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Farmers' Market Desserts
By Jennie Schacht

Uncommon Fruits & Vegetables:
A Commonsense Guide

By Elizabeth Ann Schneider



Try a Cherimoya and 
You'll Be Hooked for Life

John Wooten is a typical cherimoya grower. He's convinced everyone would be smitten with the Peruvian fruit, which looks like a prehistoric pine cone, if only they would give it a chance.

"Once people get a taste of a cherimoya that is properly ripened, they're hooked," says Wooten, who farms in Camarillo and sells his produce at farmers markets in Ventura County. Cherimoyas, which are at the peak of their harvest this time of year, are "the most uniquely delicious fruit in the world."

Enthusiasts have been saying the same thing ever since the cherimoya was introduced in the Santa Barbara area in the 1860s. 

Cherimoya from the March 10, 2010 farmers market
 in Santa Barbara
, Calif., photographed
 in the Santa Ynez Valley

It is "one of the three finest fruits in the world" (up there with the pineapple and the mangosteen), according to a contributor to a 1912 issue of the Pomona College Journal of Economic Botany. "Not one out of a hundred on first tasting a fully ripe cherimoya would be other than delighted."

Despite decades of these entreaties, most Californians apparently still haven't sampled the fruit. There are only 800 or so acres of cherimoyas in the state, says Ben Faber, a cooperative extension agent in Ventura. But that is 10 times more acreage than in the 1970s.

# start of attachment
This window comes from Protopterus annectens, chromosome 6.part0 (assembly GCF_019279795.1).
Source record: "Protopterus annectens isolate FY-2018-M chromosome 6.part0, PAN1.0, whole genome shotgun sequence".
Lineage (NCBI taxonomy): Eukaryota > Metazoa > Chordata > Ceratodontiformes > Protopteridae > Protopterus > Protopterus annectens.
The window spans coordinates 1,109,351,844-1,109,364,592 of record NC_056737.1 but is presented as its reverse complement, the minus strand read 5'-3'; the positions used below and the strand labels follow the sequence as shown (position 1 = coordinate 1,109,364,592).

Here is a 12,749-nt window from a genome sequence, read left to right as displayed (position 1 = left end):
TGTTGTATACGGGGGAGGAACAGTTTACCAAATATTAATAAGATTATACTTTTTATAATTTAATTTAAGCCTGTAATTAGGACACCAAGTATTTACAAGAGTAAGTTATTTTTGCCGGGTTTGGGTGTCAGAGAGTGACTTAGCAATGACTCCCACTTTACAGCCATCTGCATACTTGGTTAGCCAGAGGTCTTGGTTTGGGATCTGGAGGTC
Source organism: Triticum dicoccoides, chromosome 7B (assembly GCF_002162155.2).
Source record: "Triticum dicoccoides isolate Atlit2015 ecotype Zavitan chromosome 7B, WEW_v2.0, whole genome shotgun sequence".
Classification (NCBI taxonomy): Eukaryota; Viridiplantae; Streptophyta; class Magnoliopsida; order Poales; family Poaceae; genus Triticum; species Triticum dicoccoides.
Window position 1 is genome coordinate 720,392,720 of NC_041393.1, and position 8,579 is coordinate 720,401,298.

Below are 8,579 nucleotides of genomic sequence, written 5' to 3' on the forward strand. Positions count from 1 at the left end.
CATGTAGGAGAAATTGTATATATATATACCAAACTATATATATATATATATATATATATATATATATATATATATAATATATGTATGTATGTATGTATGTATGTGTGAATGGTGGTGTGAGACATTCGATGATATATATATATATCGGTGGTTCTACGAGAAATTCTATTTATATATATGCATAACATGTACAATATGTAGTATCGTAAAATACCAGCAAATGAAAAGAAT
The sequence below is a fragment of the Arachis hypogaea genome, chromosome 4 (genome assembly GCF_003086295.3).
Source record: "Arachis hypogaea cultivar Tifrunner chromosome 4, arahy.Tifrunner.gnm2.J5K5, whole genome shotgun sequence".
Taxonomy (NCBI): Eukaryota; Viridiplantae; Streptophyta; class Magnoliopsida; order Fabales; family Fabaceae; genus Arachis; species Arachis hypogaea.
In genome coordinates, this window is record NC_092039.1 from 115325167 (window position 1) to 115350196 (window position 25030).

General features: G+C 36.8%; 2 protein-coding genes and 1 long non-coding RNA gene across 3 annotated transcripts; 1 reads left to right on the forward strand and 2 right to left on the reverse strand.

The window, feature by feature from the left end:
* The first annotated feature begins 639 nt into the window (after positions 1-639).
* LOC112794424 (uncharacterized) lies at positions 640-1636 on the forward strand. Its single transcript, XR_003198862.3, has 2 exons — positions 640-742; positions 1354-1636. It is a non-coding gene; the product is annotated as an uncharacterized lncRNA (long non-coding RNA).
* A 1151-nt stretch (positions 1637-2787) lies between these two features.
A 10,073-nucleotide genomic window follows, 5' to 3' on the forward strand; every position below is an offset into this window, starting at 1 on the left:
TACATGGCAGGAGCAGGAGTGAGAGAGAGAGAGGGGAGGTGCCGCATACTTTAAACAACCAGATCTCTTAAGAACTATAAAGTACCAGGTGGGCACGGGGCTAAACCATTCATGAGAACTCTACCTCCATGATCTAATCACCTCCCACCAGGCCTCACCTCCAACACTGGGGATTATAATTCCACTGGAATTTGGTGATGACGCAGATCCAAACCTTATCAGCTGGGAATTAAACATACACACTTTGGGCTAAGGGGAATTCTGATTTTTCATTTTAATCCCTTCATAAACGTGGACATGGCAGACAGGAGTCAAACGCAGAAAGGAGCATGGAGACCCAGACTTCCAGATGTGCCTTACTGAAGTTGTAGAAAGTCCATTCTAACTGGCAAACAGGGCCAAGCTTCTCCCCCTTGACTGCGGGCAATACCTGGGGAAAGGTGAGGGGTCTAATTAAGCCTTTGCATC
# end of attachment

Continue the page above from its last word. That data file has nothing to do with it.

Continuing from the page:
The fruit may, at last, be catching on. "A few years ago, it was rare to find anyone who was interested in cherimoyas," says Wooten. "Now there's a small but devoted group of customers."

At their best, cherimoyas have the consistency of ice cream with an apple-banana taste. The trick is finding one that's perfectly ripe. Elizabeth Schneider, in Uncommon Fruits & Vegetables, offers these rules of thumb: the fruit should feel as soft as "an almost ripe avocado, not more"; it must have a "little give" but can't be "squishy soft."

Once ripe, they can be refrigerated for several days. Indeed, many authorities (though not Wooten) recommend consuming them when they are ice cold, a condition in which aficionados say cherimoyas are similar to but better than sherbet.

You'll notice cherimoyas have lots of big, fat seeds. But take heart. Once consumer support for the fruit reaches a critical mass, Faber says plant breeders will zero in on a seedless variety.

Copyright 1997 Seasonal Chef